The political outlook is even more difficult to call than the economic one. The potential for conflict in Iraq, and wider conflict throughout the Middle East, is rightly cause for much concern. The West is still highly reliant upon the natural resources of oil, and with some 80% of the world's production generated from the Middle East, any extended or complicated conflict could see oil prices rocket, which could push much of the world's already ailing airline industry into widespread bankruptcy. The threat of al Qa'ida terrorism has also certainly not receded, although hopefully it might be more contained. There are also other simmering concerns for the world, be they how to deal with `rogue' states like North Korea or the lingering threat of confrontation between India and Pakistan. But hopefully the most obviously pressing issue - that of war with Iraq - might be dealt with, if required, in quick order. Indeed, if this particular conflict can be decisively concluded thereafter, with American insistence, pressure can be brought to bear upon the Israelis and Arabs to make a lasting peace. Given such a Utopian outcome, much of the world's pent-up tension could be released. This would likely be followed by a powerful economic recovery induced by a return of confidence. Such is the current economic and political paralysis in the world that if this particular blockage can be flushed away, stability might return and lead to increased growth. An enormous amount of responsibility therefore rests not only with our political leaders, but also with our armed forces.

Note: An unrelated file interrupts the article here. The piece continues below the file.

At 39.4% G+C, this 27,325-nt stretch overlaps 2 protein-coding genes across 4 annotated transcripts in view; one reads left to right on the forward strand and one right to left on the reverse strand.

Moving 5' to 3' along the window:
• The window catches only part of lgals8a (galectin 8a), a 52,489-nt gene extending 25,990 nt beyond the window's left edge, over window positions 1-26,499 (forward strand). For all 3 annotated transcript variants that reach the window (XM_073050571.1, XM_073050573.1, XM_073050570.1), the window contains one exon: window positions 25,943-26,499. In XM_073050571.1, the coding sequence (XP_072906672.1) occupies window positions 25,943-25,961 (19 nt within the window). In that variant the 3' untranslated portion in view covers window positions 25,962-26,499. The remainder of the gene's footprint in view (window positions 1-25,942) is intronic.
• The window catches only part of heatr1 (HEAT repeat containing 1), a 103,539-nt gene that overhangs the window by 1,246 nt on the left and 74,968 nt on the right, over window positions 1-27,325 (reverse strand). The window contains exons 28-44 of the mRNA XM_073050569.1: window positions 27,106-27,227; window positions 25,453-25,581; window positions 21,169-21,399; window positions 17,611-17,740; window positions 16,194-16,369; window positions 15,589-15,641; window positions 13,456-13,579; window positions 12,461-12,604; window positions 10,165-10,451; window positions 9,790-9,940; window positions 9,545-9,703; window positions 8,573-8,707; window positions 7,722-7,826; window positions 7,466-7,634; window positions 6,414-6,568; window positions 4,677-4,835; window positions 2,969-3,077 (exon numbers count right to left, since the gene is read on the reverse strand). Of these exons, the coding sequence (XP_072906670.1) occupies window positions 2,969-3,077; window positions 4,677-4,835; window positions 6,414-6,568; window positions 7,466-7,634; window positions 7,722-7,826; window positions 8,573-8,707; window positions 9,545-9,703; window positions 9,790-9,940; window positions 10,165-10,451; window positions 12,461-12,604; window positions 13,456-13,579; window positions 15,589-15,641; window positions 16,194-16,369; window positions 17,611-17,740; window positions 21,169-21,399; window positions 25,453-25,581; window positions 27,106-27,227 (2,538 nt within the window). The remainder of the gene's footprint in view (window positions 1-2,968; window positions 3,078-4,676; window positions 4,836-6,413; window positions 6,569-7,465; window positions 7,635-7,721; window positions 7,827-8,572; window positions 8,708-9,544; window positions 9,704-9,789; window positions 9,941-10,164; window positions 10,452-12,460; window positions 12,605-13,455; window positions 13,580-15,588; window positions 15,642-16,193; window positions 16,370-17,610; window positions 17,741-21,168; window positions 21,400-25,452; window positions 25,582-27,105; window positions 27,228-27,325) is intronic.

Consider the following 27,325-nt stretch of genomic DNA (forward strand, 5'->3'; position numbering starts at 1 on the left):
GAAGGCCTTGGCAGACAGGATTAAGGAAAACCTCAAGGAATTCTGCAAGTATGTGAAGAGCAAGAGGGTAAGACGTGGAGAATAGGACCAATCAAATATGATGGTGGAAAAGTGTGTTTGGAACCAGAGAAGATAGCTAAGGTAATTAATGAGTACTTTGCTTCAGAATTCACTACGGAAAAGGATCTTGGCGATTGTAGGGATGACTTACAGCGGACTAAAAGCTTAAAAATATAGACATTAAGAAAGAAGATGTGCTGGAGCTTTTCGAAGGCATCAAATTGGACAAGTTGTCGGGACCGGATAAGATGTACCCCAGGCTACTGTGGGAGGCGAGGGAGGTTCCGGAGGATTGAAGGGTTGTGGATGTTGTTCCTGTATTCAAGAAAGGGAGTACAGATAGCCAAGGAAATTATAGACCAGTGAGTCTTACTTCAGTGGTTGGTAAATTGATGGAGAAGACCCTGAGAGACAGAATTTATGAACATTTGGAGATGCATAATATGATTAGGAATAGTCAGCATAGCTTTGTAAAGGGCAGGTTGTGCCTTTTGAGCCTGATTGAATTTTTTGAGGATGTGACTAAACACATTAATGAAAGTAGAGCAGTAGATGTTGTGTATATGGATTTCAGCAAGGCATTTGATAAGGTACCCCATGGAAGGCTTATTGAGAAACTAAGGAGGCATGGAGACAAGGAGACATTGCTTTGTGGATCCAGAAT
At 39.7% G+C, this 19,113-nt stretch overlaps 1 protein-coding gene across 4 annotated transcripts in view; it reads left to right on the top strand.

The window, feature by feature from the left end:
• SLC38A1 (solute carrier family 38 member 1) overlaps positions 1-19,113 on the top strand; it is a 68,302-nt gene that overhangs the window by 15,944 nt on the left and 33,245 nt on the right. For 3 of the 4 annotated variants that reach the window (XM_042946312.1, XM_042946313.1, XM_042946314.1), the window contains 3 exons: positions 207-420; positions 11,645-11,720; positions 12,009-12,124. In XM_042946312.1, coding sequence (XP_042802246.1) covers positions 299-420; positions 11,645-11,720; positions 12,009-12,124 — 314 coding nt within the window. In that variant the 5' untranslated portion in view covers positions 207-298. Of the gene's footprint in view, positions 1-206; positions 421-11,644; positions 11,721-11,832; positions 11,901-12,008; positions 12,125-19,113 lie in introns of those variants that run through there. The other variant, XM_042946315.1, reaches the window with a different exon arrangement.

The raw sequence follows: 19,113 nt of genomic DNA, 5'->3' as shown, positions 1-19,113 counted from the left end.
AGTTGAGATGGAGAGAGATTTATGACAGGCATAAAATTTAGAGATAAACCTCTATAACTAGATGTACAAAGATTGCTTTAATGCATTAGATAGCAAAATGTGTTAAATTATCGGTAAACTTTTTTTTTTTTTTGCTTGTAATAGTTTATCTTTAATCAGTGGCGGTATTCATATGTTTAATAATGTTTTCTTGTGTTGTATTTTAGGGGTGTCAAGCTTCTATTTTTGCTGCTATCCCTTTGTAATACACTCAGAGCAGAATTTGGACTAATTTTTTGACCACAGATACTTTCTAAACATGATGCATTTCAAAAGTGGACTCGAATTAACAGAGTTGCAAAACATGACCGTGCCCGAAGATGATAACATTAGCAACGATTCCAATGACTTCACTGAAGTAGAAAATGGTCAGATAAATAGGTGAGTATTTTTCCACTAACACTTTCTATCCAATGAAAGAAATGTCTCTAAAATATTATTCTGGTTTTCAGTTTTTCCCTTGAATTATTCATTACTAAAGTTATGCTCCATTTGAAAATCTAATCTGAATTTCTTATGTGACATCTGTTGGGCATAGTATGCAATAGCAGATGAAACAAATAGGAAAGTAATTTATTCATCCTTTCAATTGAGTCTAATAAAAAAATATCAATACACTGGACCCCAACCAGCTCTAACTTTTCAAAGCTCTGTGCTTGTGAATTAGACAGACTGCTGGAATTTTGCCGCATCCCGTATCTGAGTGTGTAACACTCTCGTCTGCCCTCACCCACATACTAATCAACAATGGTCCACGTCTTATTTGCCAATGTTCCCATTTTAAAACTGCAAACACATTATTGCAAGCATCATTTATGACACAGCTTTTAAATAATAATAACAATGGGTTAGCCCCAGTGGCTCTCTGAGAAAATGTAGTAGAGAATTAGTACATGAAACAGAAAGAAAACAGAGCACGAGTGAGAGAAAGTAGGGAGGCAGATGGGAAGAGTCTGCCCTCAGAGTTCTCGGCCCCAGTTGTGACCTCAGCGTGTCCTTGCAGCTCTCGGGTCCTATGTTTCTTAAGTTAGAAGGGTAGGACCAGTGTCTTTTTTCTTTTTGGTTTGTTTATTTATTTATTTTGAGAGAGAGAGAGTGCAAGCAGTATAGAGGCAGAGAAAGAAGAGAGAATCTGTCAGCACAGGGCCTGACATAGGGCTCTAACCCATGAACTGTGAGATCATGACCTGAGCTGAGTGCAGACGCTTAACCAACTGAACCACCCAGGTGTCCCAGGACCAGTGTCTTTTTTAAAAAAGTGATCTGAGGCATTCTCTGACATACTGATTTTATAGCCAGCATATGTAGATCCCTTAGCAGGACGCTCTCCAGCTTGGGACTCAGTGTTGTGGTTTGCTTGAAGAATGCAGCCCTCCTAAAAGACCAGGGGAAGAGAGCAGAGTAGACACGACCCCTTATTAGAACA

In the meantime, all of this uncertainty impacts the insurance markets in two ways. Firstly, the financial markets hate instability and this will affect investment returns and capital availability. Secondly, increased fear can generate more need for protection against risk and in turn, more business for insurers. This combination will further maintain the hard market conditions.
Of course, during times of such uncertainty, be they politically or economically driven - or both - many industries falter, but the insurance industry doesn't necessarily follow suit. The need for insurance protection is, in reality, increasing and not decreasing, and this need will grow as the world becomes an even more uncertain and dangerous place. However, that said, the particular problem that insurers face is the `double whammy' of not only recent catastrophic losses such as the vortex of September 11 and the European floods of last year, but also the beating that their investment funds have suffered with the dramatic three-year bear market. The insurance sector worldwide has seen a staggering figure of nearly $100bn wiped off its combined stock market capitalisation.